Savage Mill shop owner sews stitch in fight against cancer


December 12, 2003|By Lisa Kawata | Lisa Kawata,SPECIAL TO THE SUN

HEADS BENT over, two women sat on pink chairs at an old wooden table, snipping and matching colorful pieces of fabric and felt. In the middle of the table, a pile of canvas tote bags waited for artistic touches to be added by the day's visitors to And Sew It Goes, a new quilt shop in Historic Savage Mill.

In three hours, 25 bags were decorated and ready to be delivered to Howard County General Hospital's Breast Care Center.

Carolyn Schoenian, the shop's owner, used the Mill's annual Parade of Trees on the weekend before Thanksgiving to kick off her mission to help fight breast cancer as she pursues her dream of running a needlecraft store.

"Sewing has always been a passion of mine," said Schoenian, 57, who has been sewing since she was 10. She saved money to buy her own sewing machine when she was 12.

"I had always wanted to do this -- own a shop -- from the time I was a kid," she said.

Two years ago, Schoenian was laid off from her information technology job and decided the time was right to open a fabric shop. Then her daughter Lisa, who lives in Pennsylvania, was diagnosed with breast cancer. Before Schoenian found a space for her business, she knew she would use it to fight the disease.

On Nov. 23, the weekend open house for the Parade of Trees, Dawn and Lisa Stewart, a mother and daughter from Savage, spent more than an hour decorating tote bags. Ribbons of shooting stars flamed across one of Lisa's bags while she carefully sewed tiny bells on another. Meanwhile, Dawn sewed a heart with wings, a design by Lisa, on another bag.

The two visited And Sew It Goes because "it sounded like a fun thing to do for a worthwhile cause," Dawn said, adding that she was excited that the shop had opened near her home. She has been quilting for a decade and cross-stitching since she was a young girl.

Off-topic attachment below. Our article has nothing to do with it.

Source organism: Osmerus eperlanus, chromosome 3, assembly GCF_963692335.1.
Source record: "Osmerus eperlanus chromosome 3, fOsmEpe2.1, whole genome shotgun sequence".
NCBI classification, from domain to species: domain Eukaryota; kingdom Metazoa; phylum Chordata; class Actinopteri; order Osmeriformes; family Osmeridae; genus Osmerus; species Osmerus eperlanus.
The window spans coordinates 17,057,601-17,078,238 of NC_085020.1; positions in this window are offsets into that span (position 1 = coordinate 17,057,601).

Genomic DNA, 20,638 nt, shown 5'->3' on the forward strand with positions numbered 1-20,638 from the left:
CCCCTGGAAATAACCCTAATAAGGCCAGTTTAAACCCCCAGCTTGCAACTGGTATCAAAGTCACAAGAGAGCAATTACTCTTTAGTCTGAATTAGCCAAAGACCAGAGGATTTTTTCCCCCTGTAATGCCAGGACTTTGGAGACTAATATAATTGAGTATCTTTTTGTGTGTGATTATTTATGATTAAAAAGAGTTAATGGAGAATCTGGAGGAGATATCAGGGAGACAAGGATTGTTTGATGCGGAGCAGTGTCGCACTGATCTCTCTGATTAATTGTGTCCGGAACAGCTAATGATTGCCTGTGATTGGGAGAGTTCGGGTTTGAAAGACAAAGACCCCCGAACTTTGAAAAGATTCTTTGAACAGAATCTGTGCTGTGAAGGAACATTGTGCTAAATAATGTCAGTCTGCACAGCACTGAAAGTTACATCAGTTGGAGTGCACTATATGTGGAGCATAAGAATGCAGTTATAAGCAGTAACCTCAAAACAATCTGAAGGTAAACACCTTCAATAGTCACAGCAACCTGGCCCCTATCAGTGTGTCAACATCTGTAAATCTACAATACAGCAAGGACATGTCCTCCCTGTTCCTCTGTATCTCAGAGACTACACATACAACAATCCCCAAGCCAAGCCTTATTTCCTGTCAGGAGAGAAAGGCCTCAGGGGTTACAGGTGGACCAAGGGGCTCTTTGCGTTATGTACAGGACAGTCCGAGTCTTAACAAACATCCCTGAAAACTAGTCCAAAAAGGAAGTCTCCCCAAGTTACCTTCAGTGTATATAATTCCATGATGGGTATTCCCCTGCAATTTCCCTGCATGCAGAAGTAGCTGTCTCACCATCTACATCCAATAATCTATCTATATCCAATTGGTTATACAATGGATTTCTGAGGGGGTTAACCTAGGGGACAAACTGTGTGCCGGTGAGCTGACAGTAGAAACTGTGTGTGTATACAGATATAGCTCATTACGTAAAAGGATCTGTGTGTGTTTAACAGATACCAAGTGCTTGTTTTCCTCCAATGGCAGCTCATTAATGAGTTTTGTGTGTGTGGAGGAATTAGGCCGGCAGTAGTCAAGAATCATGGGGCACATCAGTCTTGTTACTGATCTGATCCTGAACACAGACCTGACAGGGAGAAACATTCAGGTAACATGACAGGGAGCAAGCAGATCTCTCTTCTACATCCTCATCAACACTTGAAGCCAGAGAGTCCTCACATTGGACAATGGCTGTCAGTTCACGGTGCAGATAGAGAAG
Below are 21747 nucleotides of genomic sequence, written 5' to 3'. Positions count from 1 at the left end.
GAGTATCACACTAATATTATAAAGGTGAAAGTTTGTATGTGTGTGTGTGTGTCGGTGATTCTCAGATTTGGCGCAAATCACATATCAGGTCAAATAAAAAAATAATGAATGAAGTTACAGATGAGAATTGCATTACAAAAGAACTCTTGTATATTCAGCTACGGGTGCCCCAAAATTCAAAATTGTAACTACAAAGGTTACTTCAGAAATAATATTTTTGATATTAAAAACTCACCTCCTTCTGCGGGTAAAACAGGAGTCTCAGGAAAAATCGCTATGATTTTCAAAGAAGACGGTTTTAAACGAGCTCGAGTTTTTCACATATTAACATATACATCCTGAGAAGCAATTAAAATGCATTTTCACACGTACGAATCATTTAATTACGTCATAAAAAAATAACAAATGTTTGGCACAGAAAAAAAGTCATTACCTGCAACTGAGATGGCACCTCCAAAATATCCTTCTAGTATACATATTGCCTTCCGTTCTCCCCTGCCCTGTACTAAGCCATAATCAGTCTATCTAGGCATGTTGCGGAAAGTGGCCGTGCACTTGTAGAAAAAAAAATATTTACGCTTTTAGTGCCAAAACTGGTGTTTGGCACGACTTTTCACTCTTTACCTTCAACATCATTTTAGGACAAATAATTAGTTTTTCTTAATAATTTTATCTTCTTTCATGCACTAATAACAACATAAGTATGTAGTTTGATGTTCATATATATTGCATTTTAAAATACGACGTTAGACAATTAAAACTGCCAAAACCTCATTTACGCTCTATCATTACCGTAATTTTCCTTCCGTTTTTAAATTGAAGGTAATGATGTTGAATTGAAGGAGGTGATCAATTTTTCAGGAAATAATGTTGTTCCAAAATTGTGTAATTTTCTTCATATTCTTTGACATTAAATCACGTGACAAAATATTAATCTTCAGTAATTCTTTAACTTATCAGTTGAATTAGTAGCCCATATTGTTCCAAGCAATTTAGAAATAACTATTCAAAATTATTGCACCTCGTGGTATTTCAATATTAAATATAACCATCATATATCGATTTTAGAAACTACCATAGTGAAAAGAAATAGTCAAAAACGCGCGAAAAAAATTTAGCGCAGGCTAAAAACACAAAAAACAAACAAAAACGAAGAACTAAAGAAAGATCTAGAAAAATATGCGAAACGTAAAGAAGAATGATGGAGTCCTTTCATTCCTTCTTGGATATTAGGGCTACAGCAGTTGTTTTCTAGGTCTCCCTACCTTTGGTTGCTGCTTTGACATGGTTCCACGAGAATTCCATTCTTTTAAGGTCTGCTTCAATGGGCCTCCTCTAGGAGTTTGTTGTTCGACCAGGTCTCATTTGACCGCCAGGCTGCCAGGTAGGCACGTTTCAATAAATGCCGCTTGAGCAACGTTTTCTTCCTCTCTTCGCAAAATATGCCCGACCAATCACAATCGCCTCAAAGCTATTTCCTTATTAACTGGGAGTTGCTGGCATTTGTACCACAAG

While the women took turns at the tables or steam-ironing their bags, they chatted about sewing projects or quilts they had made for family and friends.

One woman popped in to show off a cross-stitched wedding sampler she had just finished after several years. It will be a gift for her daughter, who lives in Hawaii. Schoenian busied herself showing newcomers around her store and cutting fabric lengths for customers' projects. As if the bolts of pink and green, lavender and blue fabrics weren't pretty enough, the antique furniture and accessories that Schoenian has used to furnish the store would garner praise from any designer. Pipes and ductwork crisscross the ceiling and the topmost block walls -- reminders of the mill's origin.

In the shop, colors of home fill each corner. Soft pastel baby fabrics with sleeping stars and smiling frogs are stacked on an old changing table. Bags of batting stand upright inside a 150-year-old trunk. Even a primitive wooden ironing board, typewriter table and large pharmacist's hutch have found their way from Schoenian's home into her shop for use as storage. If all the chairs are filled, customers can sit on sturdy red-and-white-painted flea-market stepstools.

And Sew It Goes carries mostly fabrics in colors and motifs traditionally used in American needlecrafts. A shelf is dedicated to a line of fabrics called "Quest for the Cure," produced by Northcott Monarch, which donates a percentage of sales to breast cancer research.

And Sew It Goes carries two collections: Abbey Road and Porcelain. Schoenian also has dedicated 10 percent of her store's yearly profits to the Susan G. Komen Breast Cancer Foundation. But during the Parade of Trees, donations for her shop's decorated tree will benefit the Claudia Mayer Cancer Resource and Image Center in Columbia.

Since the opening of And Sew It Goes in September, customers have wasted no time becoming acquainted with the shop and its gregarious owner. Requests poured in for quilting and other needlecraft classes.

Quilting can be "very therapeutic; you feel renewed when you do this," Schoenian said. She believes that women need a creative outlet, and hopes her shop will become a gathering place for women to stitch, sew and swap ideas.

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